Biofilms are thin, complex layers of diverse communities of micro-organisms (especially bacteria) that adhere to living and non-living things. The organisms within biofilms are embedded in high-molecular weight compounds called extracellular polymeric substance (EPS) that they themselves secrete. EPS is composed of polysaccharides, proteins, lipids, and extracellular DNA (eDNA).
Biofilms form on the surface of indwelling medical devices such as contact lenses, artificial joints and other transplants, pacemakers, intrauterine devices and other implants and lead to serious and lethal infections. According to the CDC (Centers for Disease Control and Prevention), 65 percent of hospital acquired infections are caused by biofilms.
The formation and behavior of the biofilm community depends on the quorum sensing
(sort of census taking in bacteria), which means, the bacterial populations send out chemical signals to reach a certain size for functioning. Once a quorum is reached, a variety of cellular changes occur, the pathogenic bacteria activate certain genes that can code for toxins and chemicals that cause disease as well as modulate host immunity.
Although biofilms cause about 80 percent of all human infections, detecting them through routine culture techniques is extremely difficult. De-naturating gradient gel electrophoresis and 16S rRNA sequencing are the two new methods currently being used successfully in the research setting for detection of biofilm associated organisms. These methods are not yet available for use in clinical practice.
Similarly, therapeutic approaches have also failed since conventional therapies don't work because biofilm bacteria show much greater resistance to antibiotics than their free-living counterparts.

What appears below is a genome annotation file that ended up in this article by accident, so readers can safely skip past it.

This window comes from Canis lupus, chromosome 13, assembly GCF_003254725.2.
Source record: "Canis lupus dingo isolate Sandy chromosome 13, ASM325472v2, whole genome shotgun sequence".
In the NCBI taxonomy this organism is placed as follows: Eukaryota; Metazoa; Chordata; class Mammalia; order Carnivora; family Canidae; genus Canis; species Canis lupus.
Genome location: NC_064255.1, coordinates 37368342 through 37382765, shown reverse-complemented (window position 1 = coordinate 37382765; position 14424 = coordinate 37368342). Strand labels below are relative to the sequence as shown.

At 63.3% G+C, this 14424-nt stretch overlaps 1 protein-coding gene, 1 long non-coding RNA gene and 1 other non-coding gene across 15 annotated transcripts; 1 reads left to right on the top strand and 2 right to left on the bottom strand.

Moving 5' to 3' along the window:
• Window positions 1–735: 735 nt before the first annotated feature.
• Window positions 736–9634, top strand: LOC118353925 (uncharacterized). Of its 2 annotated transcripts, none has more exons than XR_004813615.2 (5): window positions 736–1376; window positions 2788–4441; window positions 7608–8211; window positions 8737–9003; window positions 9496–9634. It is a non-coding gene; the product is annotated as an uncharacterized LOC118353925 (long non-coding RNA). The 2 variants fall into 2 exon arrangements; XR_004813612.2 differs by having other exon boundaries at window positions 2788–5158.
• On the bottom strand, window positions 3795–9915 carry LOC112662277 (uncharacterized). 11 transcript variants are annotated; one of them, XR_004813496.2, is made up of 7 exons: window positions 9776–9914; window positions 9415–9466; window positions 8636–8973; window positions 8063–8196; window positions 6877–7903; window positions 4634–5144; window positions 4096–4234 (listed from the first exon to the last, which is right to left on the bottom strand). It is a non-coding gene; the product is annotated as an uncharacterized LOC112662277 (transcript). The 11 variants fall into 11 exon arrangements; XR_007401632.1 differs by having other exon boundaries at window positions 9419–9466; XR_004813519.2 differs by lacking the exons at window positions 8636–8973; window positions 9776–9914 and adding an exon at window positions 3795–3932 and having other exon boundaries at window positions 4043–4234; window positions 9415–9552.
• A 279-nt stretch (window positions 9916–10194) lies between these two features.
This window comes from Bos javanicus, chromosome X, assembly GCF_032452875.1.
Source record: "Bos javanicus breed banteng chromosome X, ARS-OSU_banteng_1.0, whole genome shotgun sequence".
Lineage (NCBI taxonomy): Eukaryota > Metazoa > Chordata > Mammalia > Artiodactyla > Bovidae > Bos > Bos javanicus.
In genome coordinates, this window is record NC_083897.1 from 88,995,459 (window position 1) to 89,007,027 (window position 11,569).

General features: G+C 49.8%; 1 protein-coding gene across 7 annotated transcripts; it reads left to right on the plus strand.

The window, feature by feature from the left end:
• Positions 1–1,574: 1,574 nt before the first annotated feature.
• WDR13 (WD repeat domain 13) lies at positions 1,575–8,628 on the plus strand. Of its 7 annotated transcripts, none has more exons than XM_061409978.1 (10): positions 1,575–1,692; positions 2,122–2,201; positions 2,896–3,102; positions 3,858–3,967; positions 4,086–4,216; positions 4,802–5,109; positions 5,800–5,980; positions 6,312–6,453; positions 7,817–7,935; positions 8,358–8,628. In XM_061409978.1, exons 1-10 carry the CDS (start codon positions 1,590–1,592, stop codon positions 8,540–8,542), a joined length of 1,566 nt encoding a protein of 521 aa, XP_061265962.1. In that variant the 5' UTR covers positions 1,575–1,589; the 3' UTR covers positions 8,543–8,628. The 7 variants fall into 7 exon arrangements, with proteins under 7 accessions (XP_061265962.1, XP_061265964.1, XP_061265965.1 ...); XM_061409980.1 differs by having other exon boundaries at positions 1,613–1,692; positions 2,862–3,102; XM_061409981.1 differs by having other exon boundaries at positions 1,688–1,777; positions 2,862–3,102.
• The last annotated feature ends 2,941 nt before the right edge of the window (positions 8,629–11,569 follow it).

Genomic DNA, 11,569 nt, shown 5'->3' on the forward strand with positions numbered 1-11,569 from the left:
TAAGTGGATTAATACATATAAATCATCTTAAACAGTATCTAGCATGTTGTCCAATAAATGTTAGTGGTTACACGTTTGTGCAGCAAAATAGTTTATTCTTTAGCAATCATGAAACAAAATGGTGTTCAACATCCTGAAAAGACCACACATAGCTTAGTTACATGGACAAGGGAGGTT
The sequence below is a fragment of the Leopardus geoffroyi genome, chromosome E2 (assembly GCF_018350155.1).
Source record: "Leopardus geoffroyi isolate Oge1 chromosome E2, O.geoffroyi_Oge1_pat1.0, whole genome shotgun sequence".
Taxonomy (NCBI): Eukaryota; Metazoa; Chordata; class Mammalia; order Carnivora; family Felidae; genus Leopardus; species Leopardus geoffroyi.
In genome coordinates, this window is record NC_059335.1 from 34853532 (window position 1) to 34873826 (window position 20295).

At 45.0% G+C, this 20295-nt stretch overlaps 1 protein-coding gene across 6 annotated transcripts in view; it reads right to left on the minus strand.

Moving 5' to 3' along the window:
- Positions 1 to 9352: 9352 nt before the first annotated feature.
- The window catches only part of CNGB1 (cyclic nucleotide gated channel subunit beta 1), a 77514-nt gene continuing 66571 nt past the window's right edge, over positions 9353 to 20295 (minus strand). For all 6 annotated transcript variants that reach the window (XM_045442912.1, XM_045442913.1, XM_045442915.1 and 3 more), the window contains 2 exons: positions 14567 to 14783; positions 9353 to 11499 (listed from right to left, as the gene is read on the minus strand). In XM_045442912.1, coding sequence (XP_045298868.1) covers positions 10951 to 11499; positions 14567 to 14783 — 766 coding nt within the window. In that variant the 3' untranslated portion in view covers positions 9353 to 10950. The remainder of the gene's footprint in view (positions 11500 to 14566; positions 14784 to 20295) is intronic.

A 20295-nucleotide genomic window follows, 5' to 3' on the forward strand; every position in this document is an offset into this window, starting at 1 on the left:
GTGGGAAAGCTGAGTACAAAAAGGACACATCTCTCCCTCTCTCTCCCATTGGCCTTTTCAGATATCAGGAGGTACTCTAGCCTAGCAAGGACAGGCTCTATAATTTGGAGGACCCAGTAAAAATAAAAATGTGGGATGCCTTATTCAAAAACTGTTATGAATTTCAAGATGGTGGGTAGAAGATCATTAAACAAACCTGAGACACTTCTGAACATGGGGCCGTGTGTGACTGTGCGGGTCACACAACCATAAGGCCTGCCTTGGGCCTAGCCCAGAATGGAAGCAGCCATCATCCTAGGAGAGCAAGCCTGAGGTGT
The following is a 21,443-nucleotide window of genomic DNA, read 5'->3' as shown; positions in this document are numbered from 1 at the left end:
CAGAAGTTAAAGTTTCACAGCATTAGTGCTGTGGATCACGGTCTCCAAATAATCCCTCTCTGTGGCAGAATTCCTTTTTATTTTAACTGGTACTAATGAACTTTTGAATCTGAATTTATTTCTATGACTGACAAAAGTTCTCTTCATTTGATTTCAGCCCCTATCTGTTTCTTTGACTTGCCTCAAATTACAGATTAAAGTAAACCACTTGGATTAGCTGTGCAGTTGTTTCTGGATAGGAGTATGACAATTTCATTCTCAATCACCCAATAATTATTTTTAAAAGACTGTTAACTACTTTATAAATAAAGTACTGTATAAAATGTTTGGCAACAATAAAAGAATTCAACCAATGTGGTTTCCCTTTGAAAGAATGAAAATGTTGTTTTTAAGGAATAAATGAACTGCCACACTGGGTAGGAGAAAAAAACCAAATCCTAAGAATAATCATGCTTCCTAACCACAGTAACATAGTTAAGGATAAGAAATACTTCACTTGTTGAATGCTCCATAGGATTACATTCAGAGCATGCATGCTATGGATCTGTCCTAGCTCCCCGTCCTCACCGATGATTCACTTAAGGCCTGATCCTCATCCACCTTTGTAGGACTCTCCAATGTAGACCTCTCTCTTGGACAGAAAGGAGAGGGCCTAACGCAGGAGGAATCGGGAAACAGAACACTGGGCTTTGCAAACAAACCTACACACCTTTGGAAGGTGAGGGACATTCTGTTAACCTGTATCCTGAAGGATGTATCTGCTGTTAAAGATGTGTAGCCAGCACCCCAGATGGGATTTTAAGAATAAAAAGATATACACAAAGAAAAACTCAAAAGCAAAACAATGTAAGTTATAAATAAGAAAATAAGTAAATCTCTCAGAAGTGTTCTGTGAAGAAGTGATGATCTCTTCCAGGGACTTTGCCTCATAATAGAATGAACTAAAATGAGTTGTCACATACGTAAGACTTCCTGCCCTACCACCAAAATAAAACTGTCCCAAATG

In their article 'Biofilms in Dermatology', published in the Skin Therapy Letter, Aron Nusbaum and his colleagues, all dermatologists from USA, present the current knowledge regarding the role of biofilms in skin disorders and treatment strategies for management of biofilm associated infections.
Sixty percent of chronic wounds contain biofilms whereas only 6 percent acute wounds contain them, indicating the possible role of biofilms in making the wounds chronic.
Traditional cultures showed that aerobic bacteria Staphylococcus, Pseudomonas, and Enterococcus were predominant in the biofilm; but molecular analysis revealed that majority were anaerobic bacteria.
Biofilms have a negative effect on wound healing; rather, they promote tissue damage and contribute to non-healing.
Lactoferrin inhibits bacterial adhesion and decreases biofilm mass and xylitol disrupts EPS formation. Both in combination have been shown to decrease the viability of a dual species Staphylococcus aureus
and Pseudomonas aeruginosa
biofilm when added to a silver dressing.
Future anti-biofilm therapies may also target quorum sensing. Atopic dermatitis
Colonized by Staphylococcus aureus.
Farnesol and xylitol, each agent alone, inhibited a different stage of biofilm formation but when used concomitantly, they inhibited biofilm formation and also disrupted mature biofilm.
'Ideal topical agents should selectively reduce pathogenic biofilm and restore the balance of skin microflora without the irritant effects typically seen with current topical germicides' say the authors.
Caused by Propionibacterium acnes